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Doody's Review ServiceReviewer: Robert S. Hellman, MD (Froedtert Hospital)
Description: This book is an exposition of the methods that are used to quantify data obtained from nuclear medicine procedures.
Purpose: The authors realize that most physicians may have only a limited understanding of the methods used to quantify nuclear medicine data, since the most common presentation of these methods assumes more basic science knowledge than most physicians possess. The purposes of this book are to present an understandable derivation of the methodology, and then show how the methodology may be consistently applied to nuclear medicine data. The authors' objectives are largely met, due to straightforward explanations and demonstration of applications in a wide range of organ systems.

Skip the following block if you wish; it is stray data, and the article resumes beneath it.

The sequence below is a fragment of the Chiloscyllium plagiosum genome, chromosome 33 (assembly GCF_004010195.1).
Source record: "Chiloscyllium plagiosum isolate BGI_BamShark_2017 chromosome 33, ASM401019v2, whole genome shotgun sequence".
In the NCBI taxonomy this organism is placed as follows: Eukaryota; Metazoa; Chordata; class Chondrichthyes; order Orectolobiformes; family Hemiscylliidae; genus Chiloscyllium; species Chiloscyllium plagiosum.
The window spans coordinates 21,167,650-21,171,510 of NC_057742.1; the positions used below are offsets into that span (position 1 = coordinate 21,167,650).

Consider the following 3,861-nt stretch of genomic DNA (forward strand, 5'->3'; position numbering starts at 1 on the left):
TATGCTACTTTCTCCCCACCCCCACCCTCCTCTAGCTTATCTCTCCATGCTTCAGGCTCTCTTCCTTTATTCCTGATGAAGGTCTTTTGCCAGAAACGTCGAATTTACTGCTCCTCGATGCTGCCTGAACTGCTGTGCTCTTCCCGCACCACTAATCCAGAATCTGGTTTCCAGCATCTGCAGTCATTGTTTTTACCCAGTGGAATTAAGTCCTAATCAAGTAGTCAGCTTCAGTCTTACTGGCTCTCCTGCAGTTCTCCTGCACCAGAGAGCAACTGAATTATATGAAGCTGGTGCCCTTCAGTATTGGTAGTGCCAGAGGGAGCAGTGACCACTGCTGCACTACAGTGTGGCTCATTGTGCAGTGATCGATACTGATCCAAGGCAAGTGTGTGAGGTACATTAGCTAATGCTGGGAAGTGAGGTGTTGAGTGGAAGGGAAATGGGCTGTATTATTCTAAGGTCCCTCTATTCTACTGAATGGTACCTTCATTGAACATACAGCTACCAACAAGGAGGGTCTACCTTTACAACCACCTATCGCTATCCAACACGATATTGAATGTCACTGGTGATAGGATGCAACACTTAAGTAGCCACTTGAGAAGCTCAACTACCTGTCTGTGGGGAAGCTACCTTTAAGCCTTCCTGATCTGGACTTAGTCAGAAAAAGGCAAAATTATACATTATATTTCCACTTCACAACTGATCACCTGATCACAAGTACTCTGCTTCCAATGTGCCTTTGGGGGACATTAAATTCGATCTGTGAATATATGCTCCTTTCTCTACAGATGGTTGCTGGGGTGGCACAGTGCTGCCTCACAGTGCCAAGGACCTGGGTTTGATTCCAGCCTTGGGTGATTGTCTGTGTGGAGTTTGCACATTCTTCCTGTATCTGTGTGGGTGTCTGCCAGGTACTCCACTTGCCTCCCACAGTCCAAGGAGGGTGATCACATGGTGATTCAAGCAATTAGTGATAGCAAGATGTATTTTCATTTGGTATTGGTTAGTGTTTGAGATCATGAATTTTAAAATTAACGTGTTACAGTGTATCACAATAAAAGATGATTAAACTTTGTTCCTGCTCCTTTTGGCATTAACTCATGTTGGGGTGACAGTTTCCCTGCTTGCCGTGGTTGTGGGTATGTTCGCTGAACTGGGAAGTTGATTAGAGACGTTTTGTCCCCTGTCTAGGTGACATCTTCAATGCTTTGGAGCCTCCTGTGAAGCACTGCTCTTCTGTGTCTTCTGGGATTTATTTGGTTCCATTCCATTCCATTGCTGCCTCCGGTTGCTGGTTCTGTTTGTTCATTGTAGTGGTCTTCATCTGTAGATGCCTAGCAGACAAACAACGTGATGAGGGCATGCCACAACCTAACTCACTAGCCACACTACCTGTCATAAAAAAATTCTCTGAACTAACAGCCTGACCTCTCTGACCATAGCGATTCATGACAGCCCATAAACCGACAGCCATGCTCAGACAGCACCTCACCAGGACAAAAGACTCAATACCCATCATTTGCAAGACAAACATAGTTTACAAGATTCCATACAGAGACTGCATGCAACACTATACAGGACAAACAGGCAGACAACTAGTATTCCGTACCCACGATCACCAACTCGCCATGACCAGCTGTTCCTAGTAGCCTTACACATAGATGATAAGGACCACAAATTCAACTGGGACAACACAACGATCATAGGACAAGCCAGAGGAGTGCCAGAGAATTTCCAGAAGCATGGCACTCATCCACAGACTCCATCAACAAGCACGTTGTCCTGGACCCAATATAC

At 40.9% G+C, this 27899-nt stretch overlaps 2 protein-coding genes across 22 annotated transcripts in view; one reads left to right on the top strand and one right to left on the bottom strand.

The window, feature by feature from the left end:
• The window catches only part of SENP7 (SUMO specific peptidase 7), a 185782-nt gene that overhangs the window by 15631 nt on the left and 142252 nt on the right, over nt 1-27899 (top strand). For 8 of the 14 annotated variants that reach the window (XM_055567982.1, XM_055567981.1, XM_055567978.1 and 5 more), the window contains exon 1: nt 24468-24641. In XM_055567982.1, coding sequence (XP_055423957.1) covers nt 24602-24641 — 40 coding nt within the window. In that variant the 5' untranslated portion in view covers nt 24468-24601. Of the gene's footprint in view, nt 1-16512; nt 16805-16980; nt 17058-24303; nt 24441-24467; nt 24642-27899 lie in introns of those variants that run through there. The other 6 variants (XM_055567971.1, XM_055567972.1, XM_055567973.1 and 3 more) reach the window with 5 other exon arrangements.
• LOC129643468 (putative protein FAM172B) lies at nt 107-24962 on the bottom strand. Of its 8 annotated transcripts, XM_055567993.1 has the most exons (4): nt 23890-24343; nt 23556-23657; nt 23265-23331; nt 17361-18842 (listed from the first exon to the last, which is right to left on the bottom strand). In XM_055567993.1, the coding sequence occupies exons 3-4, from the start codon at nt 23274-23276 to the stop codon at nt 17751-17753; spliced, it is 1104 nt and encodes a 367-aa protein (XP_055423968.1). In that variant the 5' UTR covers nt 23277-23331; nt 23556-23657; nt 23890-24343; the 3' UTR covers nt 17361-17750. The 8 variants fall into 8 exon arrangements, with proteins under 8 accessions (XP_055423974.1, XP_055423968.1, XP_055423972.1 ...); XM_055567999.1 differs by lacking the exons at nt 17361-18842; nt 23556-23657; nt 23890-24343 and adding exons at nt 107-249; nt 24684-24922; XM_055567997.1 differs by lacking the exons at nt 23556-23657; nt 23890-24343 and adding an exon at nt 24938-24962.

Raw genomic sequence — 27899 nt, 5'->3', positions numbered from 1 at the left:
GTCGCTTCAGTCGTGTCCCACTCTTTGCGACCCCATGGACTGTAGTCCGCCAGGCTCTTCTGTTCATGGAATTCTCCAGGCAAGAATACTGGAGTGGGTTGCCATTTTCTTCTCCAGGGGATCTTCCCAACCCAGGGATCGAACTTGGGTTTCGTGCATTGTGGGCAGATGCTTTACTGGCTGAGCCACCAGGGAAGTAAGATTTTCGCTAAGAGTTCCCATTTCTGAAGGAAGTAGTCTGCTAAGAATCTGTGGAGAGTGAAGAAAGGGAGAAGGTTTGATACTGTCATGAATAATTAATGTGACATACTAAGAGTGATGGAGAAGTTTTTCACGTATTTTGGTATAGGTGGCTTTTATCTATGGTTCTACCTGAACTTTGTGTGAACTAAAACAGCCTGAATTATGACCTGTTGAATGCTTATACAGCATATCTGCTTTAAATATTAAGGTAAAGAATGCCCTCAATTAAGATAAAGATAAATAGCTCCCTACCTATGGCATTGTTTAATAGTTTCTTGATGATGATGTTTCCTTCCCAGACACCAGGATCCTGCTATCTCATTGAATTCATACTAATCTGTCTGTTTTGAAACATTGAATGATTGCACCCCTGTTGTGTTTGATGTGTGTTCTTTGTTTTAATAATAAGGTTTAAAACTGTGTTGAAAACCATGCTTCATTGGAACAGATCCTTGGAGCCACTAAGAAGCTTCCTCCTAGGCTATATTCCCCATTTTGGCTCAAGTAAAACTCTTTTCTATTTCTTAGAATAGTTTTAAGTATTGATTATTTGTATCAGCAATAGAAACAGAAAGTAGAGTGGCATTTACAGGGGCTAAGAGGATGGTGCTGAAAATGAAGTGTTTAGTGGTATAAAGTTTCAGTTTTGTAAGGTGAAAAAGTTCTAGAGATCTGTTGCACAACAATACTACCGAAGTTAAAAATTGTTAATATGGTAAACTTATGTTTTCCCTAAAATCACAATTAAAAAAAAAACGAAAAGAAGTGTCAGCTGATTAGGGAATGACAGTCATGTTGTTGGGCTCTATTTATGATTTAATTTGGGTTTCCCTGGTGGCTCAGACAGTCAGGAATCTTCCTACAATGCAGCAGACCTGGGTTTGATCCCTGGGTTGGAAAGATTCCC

Audience: Material in this book is authoritatively presented. The principal audience is nuclear medicine practitioners and residents, not a larger audience as the authors hoped.
Features: The book is divided informally into two sections. The first section is general in scope and provides the basics of quantification, including background mathematical principals and the basics of nuclear medicine for non-specialists. The second section is organized by organ, covering quantification by nuclear medicine techniques for peripheral circulation, cardiac, pulmonary, hepatic, hematologic, renal, cerebral, and skeletal systems. Illustrations and references are appropriate and useful. It concludes with a short series of exercises (with answers) for the readers to test their understanding of some of the book's concepts.
Assessment: I strongly recommend this book to nuclear medicine specialists and medical libraries. The material presented is distinct from other books about nuclear medicine procedures, which usually focus on the clinical relevance of quantified data, rather than how the physiologic parameters are modeled. Readers are very likely to encounter more than one application for which they have used physiologic measurements without a full understanding.